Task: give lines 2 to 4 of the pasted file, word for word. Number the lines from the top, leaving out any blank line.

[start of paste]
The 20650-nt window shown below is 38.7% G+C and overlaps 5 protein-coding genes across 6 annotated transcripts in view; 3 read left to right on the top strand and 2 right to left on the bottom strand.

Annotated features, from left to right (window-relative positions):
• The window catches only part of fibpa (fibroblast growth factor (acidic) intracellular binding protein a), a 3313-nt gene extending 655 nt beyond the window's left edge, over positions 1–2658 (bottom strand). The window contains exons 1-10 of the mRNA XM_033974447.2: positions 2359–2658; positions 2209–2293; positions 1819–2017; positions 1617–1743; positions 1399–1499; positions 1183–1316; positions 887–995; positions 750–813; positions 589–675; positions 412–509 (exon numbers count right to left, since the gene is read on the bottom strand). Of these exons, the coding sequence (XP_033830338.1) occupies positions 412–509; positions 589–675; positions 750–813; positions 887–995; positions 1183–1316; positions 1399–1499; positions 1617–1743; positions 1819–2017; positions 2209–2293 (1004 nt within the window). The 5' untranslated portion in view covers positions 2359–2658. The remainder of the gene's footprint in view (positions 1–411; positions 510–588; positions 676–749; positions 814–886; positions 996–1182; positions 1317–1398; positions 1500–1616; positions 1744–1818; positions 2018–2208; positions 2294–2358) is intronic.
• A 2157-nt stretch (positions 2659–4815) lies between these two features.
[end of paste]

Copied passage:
Annotated features, from left to right (window-relative positions):
• The window catches only part of fibpa (fibroblast growth factor (acidic) intracellular binding protein a), a 3313-nt gene extending 655 nt beyond the window's left edge, over positions 1–2658 (bottom strand). The window contains exons 1-10 of the mRNA XM_033974447.2: positions 2359–2658; positions 2209–2293; positions 1819–2017; positions 1617–1743; positions 1399–1499; positions 1183–1316; positions 887–995; positions 750–813; positions 589–675; positions 412–509 (exon numbers count right to left, since the gene is read on the bottom strand). Of these exons, the coding sequence (XP_033830338.1) occupies positions 412–509; positions 589–675; positions 750–813; positions 887–995; positions 1183–1316; positions 1399–1499; positions 1617–1743; positions 1819–2017; positions 2209–2293 (1004 nt within the window). The 5' untranslated portion in view covers positions 2359–2658. The remainder of the gene's footprint in view (positions 1–411; positions 510–588; positions 676–749; positions 814–886; positions 996–1182; positions 1317–1398; positions 1500–1616; positions 1744–1818; positions 2018–2208; positions 2294–2358) is intronic.
• A 2157-nt stretch (positions 2659–4815) lies between these two features.